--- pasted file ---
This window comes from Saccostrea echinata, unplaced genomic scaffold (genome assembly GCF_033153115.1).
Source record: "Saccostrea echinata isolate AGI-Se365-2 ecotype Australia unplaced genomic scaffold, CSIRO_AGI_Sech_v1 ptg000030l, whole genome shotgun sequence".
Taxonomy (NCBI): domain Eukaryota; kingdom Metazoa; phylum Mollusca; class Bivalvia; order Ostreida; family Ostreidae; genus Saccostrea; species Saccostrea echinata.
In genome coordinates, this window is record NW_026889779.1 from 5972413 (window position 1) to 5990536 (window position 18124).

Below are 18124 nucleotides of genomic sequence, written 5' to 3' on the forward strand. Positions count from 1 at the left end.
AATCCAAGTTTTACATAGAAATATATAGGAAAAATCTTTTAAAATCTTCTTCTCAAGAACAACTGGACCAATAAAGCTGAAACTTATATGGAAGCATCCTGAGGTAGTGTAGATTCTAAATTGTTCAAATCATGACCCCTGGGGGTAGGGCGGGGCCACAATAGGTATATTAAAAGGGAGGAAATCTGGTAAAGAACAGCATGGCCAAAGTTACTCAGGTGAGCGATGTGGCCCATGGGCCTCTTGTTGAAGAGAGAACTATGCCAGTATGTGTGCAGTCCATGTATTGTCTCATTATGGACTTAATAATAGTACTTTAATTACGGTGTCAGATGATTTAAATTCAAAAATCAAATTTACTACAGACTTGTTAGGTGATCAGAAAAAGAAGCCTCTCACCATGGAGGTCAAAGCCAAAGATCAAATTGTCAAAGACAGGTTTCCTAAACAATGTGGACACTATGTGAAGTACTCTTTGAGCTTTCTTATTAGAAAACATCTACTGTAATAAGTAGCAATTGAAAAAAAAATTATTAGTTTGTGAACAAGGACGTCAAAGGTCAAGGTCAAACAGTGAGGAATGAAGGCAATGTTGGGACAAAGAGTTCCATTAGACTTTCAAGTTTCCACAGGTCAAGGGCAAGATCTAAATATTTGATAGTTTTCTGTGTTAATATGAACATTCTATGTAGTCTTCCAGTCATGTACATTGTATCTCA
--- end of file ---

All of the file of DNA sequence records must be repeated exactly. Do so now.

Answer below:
This window comes from Saccostrea echinata, unplaced genomic scaffold (genome assembly GCF_033153115.1).
Source record: "Saccostrea echinata isolate AGI-Se365-2 ecotype Australia unplaced genomic scaffold, CSIRO_AGI_Sech_v1 ptg000030l, whole genome shotgun sequence".
Taxonomy (NCBI): domain Eukaryota; kingdom Metazoa; phylum Mollusca; class Bivalvia; order Ostreida; family Ostreidae; genus Saccostrea; species Saccostrea echinata.
In genome coordinates, this window is record NW_026889779.1 from 5972413 (window position 1) to 5990536 (window position 18124).

Below are 18124 nucleotides of genomic sequence, written 5' to 3' on the forward strand. Positions count from 1 at the left end.
AATCCAAGTTTTACATAGAAATATATAGGAAAAATCTTTTAAAATCTTCTTCTCAAGAACAACTGGACCAATAAAGCTGAAACTTATATGGAAGCATCCTGAGGTAGTGTAGATTCTAAATTGTTCAAATCATGACCCCTGGGGGTAGGGCGGGGCCACAATAGGTATATTAAAAGGGAGGAAATCTGGTAAAGAACAGCATGGCCAAAGTTACTCAGGTGAGCGATGTGGCCCATGGGCCTCTTGTTGAAGAGAGAACTATGCCAGTATGTGTGCAGTCCATGTATTGTCTCATTATGGACTTAATAATAGTACTTTAATTACGGTGTCAGATGATTTAAATTCAAAAATCAAATTTACTACAGACTTGTTAGGTGATCAGAAAAAGAAGCCTCTCACCATGGAGGTCAAAGCCAAAGATCAAATTGTCAAAGACAGGTTTCCTAAACAATGTGGACACTATGTGAAGTACTCTTTGAGCTTTCTTATTAGAAAACATCTACTGTAATAAGTAGCAATTGAAAAAAAAATTATTAGTTTGTGAACAAGGACGTCAAAGGTCAAGGTCAAACAGTGAGGAATGAAGGCAATGTTGGGACAAAGAGTTCCATTAGACTTTCAAGTTTCCACAGGTCAAGGGCAAGATCTAAATATTTGATAGTTTTCTGTGTTAATATGAACATTCTATGTAGTCTTCCAGTCATGTACATTGTATCTCA